Trigs/HDL ratio is a good thing to keep an eye on, it correlates to insulin resistance. 1.3 or less is "normal". Mine was nearly seven and now is generally 1 or less.

    It actually sounds as if you are producing *too much* insulin. Or to look at the other side of the equation (Roger Unger) not enough glucagon, something you might ask about.

    Agree the GAD would be a good test. If you can persuade them, insulin levels would also be indicative. Gold standard would be an Insulin Assay a la Joseph Kraft, but I very much doubt the NHS would even consider that.

    https://profgrant.com/2013/08/16/joseph-kraft-why-hyperinsulinemia-matters/

    Might also be worth poking around here

    http://www.diabetesgenes.org

    there are other weird and probably genetic forms which are similar but not technically MODY, such as what runs in one specific line of my family, mainly but not exclusively in males - other people with similar symptoms may have it predominantly in females or balanced between (among?) the sexes.
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    PeterJDickinson
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    Re: Type 1, Type 2 - no idea

    Post by PeterJDickinson on Tue Mar 07 2017, 07:30

    Chris

    Brilliant - some really good pointers for me to research. Interesting you say you have been reactive hypoglycemic for 50 years. From what little I have read so far this seems to fit with my own bodies over reaction - with the testing kit I have definitely shown I can go sub 4.0 on occasions which until now has not made any sense.

    I have asked my question on a number of forums and the response I am getting is way better than anywhere else.

    Very many thanks

    Peter
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    Eddie
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    Re: Type 1, Type 2 - no idea

    Post by Eddie on Tue Mar 07 2017, 14:28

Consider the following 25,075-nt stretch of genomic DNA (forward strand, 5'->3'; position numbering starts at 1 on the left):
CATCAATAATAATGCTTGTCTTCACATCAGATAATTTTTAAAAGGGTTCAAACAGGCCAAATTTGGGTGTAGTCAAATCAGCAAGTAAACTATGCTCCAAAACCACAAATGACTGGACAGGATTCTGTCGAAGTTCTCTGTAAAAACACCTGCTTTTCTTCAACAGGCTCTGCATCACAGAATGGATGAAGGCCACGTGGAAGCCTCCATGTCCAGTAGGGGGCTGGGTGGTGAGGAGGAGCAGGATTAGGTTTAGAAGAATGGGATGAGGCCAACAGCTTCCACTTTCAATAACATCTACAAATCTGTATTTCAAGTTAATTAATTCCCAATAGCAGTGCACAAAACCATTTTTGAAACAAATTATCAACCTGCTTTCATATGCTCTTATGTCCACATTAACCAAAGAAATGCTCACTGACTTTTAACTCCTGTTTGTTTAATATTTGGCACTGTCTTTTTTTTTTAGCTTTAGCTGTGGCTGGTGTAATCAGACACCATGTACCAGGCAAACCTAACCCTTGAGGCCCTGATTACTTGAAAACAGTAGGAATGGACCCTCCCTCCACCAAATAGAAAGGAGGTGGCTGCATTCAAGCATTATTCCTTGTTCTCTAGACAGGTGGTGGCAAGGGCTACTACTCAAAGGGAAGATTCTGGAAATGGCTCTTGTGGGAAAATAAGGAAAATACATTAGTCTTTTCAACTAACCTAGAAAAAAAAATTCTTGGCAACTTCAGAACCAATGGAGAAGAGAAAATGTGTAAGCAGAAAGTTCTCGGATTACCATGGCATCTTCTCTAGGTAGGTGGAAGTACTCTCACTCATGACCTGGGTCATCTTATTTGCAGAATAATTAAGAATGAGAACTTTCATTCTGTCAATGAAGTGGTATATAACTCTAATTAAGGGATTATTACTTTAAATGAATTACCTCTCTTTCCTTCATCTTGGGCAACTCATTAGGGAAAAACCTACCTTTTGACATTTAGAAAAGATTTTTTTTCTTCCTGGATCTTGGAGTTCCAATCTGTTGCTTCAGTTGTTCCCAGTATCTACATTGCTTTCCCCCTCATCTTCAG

Hi Peter and a late welcome from me. For what my opinion is worth no way are you a type 1 diabetic. If you was a type one no way could you be holding non diabetic numbers with no injected insulin. Also, it appears to me you are a very long way from being a "bog standard" type two diabetic. Most type two's have to work hard to keep BG down, very low BG numbers (no meds) is almost unheard of. Clearly something unusual is going on in your case. This info could be of interest   http://www.mayoclinic.org/diseases-conditions/diabetes/expert-answers/reactive-hypoglycemia/faq-20057778

    I read an earlier post where you said you done away with sweet things cakes etc. If it's not impertinent of me, what is you average carb content per meal and day. Are you eating at regular meal times and consuming similar meals regarding fat, protein and carbs content.

    Kind regards


    _________________
    Type two diabetic-low carb diet (50 carbs per day) and two 500mg Metformin pills per day. Apart from diagnosis HbA1c almost 12-all HbA1c results none diabetic. For over eight years my diabetes medication has not changed. My weight has remained stable, I have suffered no ill effects from my diet whatsoever. Every blood test has proved, I took the right road to my diabetic salvation. For almost seven years, I have asked medical professionals and naysayers, how do I maintain non diabetic BG levels on two Metformin other than low carb ? The silence has been deafening !
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    PeterJDickinson
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    Re: Type 1, Type 2 - no idea

    Post by PeterJDickinson on Tue Mar 07 2017, 15:44

    Eddie

    Very many thanks, all help us appreciated.

    I agree with you regarding your comments hence asking the question as the medics don't have the time or will to really figure what is wrong.